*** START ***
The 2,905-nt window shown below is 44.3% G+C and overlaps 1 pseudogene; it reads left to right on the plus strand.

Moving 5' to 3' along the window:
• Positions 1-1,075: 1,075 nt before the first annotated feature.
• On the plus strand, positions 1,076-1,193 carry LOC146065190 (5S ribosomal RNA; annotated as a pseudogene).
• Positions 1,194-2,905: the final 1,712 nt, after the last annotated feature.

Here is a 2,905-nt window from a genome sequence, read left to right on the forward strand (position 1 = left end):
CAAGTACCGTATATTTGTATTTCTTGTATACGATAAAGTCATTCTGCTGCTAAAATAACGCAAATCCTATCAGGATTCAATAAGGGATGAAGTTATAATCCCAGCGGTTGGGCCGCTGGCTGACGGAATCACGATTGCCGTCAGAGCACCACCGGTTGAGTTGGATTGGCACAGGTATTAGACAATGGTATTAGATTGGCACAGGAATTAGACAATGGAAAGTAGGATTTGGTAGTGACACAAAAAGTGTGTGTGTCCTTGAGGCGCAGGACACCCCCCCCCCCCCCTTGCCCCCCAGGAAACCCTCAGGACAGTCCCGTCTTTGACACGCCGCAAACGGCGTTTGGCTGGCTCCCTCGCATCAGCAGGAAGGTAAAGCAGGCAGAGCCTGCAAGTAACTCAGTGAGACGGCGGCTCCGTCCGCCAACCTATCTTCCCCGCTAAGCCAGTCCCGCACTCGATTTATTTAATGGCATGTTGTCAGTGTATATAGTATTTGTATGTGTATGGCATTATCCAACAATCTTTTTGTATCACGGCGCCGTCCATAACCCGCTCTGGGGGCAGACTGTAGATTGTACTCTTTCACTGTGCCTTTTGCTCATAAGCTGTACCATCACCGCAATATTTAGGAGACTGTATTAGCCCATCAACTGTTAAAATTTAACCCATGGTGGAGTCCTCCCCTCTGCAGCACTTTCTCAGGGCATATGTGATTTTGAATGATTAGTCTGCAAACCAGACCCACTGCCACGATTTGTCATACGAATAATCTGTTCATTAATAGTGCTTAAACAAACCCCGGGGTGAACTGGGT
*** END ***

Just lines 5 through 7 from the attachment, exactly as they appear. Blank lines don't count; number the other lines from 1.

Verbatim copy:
• Positions 1,194-2,905: the final 1,712 nt, after the last annotated feature.

Here is a 2,905-nt window from a genome sequence, read left to right on the forward strand (position 1 = left end):
CAAGTACCGTATATTTGTATTTCTTGTATACGATAAAGTCATTCTGCTGCTAAAATAACGCAAATCCTATCAGGATTCAATAAGGGATGAAGTTATAATCCCAGCGGTTGGGCCGCTGGCTGACGGAATCACGATTGCCGTCAGAGCACCACCGGTTGAGTTGGATTGGCACAGGTATTAGACAATGGTATTAGATTGGCACAGGAATTAGACAATGGAAAGTAGGATTTGGTAGTGACACAAAAAGTGTGTGTGTCCTTGAGGCGCAGGACACCCCCCCCCCCCCCTTGCCCCCCAGGAAACCCTCAGGACAGTCCCGTCTTTGACACGCCGCAAACGGCGTTTGGCTGGCTCCCTCGCATCAGCAGGAAGGTAAAGCAGGCAGAGCCTGCAAGTAACTCAGTGAGACGGCGGCTCCGTCCGCCAACCTATCTTCCCCGCTAAGCCAGTCCCGCACTCGATTTATTTAATGGCATGTTGTCAGTGTATATAGTATTTGTATGTGTATGGCATTATCCAACAATCTTTTTGTATCACGGCGCCGTCCATAACCCGCTCTGGGGGCAGACTGTAGATTGTACTCTTTCACTGTGCCTTTTGCTCATAAGCTGTACCATCACCGCAATATTTAGGAGACTGTATTAGCCCATCAACTGTTAAAATTTAACCCATGGTGGAGTCCTCCCCTCTGCAGCACTTTCTCAGGGCATATGTGATTTTGAATGATTAGTCTGCAAACCAGACCCACTGCCACGATTTGTCATACGAATAATCTGTTCATTAATAGTGCTTAAACAAACCCCGGGGTGAACTGGGT